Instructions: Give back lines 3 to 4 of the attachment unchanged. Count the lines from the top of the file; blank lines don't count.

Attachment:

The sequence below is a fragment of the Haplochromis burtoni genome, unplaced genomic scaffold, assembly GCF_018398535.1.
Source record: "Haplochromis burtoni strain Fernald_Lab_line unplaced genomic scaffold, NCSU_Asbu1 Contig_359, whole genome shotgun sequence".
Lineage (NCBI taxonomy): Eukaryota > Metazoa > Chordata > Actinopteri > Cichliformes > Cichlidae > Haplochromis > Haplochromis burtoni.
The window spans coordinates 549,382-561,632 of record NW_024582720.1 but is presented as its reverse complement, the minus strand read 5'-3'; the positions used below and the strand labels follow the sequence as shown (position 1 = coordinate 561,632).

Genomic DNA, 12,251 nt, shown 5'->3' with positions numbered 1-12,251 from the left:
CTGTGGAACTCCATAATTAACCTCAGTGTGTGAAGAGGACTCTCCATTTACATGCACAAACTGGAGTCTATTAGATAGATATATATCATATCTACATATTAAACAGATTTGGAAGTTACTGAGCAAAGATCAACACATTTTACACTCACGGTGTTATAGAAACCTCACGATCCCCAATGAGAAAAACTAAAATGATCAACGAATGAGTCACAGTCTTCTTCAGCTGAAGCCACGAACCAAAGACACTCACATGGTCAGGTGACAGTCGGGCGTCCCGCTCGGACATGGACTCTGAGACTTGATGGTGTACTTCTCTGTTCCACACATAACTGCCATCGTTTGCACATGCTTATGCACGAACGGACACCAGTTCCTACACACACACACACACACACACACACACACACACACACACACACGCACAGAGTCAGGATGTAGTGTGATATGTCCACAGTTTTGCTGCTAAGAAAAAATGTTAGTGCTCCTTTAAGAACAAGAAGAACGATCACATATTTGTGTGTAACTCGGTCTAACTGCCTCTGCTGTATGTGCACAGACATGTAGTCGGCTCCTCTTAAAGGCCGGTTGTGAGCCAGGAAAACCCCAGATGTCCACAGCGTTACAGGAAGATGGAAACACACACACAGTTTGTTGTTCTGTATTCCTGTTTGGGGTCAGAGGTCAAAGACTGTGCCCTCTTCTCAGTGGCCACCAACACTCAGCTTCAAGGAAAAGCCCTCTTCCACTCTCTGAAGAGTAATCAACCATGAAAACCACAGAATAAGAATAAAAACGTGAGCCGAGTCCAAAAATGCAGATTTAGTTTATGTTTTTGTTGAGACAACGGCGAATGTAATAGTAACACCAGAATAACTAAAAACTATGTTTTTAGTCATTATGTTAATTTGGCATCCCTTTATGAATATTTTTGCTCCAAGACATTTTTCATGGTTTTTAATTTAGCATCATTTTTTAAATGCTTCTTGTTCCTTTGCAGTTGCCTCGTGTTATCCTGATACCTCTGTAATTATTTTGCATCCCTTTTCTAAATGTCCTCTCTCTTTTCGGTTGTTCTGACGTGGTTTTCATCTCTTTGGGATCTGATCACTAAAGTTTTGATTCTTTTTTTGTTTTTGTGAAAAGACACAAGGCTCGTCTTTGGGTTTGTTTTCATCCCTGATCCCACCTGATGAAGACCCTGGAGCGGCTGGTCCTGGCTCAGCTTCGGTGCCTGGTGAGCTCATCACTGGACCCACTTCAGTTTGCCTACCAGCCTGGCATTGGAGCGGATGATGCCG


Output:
Lineage (NCBI taxonomy): Eukaryota > Metazoa > Chordata > Actinopteri > Cichliformes > Cichlidae > Haplochromis > Haplochromis burtoni.
The window spans coordinates 549,382-561,632 of record NW_024582720.1 but is presented as its reverse complement, the minus strand read 5'-3'; the positions used below and the strand labels follow the sequence as shown (position 1 = coordinate 561,632).